They also plan to demote the assistant principal and principal at the Columbia Secondary School for Math, Science and Engineering in Harlem, where Suriel was a student.
The disciplinary action comes after an Department of Education investigation revealed a perfect storm of errors in judgment and planning.
It was a nightmare on Long Beach on June 22. There were no lifeguards on duty, and no permission slips from parents. And there were signs saying no swimming or even bathing.
But the teacher in charge gave children -- even those who couldn't swim -- permission to go in the rocky waters, and, tragically, Nicole Suriel drowned after being pulled out by a rip current.
And today's report revealed this horror story could have been even worse. The investigation shows that at least four other students on this field trip were in distress that morning -- requiring rescue after being swept away by a strong current.
The report also showed the trip was hastily planned by the assistant principal the day before. And nobody seemed to know there would be no lifeguards on duty even after the children were in trouble when they were screaming for help.
The children were accompanied by three adults: Erin Bailey, a first-year teacher; Bailey's boyfriend, who is a former city schoolteacher; and a 19-year-old college intern who was not properly vetted.
The report says the school's assistant principal decided at the last minute not to attend because he was trying to spend $30,000 in "use-it-or-lose-it" money before the end of the school year.
The report faulted principal Jose Maldonado-Rivera and assistant principal Andrew Stillman for poor planning. Instead of distributing consent forms for parents to sign, as required, Stillman sent parents an e-mail that said, "We're headed to the beach tomorrow."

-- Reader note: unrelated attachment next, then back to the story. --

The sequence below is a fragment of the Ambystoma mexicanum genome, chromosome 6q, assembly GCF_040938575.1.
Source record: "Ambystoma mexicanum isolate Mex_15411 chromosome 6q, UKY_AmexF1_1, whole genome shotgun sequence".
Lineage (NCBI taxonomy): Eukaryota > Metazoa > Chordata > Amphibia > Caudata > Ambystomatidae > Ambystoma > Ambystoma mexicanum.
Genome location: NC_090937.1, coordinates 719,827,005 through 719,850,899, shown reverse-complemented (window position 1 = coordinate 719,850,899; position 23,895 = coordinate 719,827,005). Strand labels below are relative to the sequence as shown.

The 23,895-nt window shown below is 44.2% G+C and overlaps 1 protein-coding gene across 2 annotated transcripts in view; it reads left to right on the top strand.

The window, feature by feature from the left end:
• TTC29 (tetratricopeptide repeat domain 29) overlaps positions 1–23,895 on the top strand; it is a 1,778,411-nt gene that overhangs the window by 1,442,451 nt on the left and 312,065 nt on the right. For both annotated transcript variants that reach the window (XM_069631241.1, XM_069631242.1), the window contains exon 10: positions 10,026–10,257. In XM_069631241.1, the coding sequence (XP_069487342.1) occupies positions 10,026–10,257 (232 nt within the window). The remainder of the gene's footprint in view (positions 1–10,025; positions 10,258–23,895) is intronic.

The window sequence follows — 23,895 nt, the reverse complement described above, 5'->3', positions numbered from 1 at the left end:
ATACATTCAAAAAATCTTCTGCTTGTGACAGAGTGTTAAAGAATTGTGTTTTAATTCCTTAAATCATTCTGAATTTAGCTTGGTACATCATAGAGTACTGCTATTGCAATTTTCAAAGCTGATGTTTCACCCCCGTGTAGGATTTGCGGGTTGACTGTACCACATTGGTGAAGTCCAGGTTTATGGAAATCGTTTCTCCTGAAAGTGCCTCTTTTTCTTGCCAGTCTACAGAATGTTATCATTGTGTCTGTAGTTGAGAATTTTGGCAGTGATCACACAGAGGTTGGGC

The report also found "a failure to provide a sufficient number of adults to supervise the children at the beach and poor judgment by the teacher in charge who either failed to realize that there were no lifeguards on duty or failed to recognize the additional danger presented by their absence."
A Department of Education spokeswoman said that, in response to the report, Bailey would be fired and Stillman would be demoted from assistant principal to teacher.
The department will seek to place Maldonado-Rivera on probation for two years. But because he has tenure, he can request a disciplinary hearing.
A spokesman for the United Federation of Teachers said he had no comment on Bailey's firing.
Ernest Logan, president of the Council of School Supervisors and Administrators, which represents Maldonado-Rivera and Stillman, said he supports the disciplinary actions.
DOE officials say they will be making changes to the regulations regarding field trips. Two possible changes will involve the number of chaperons required on trips and clarification of the policy regarding visits involving water where there are no lifeguards.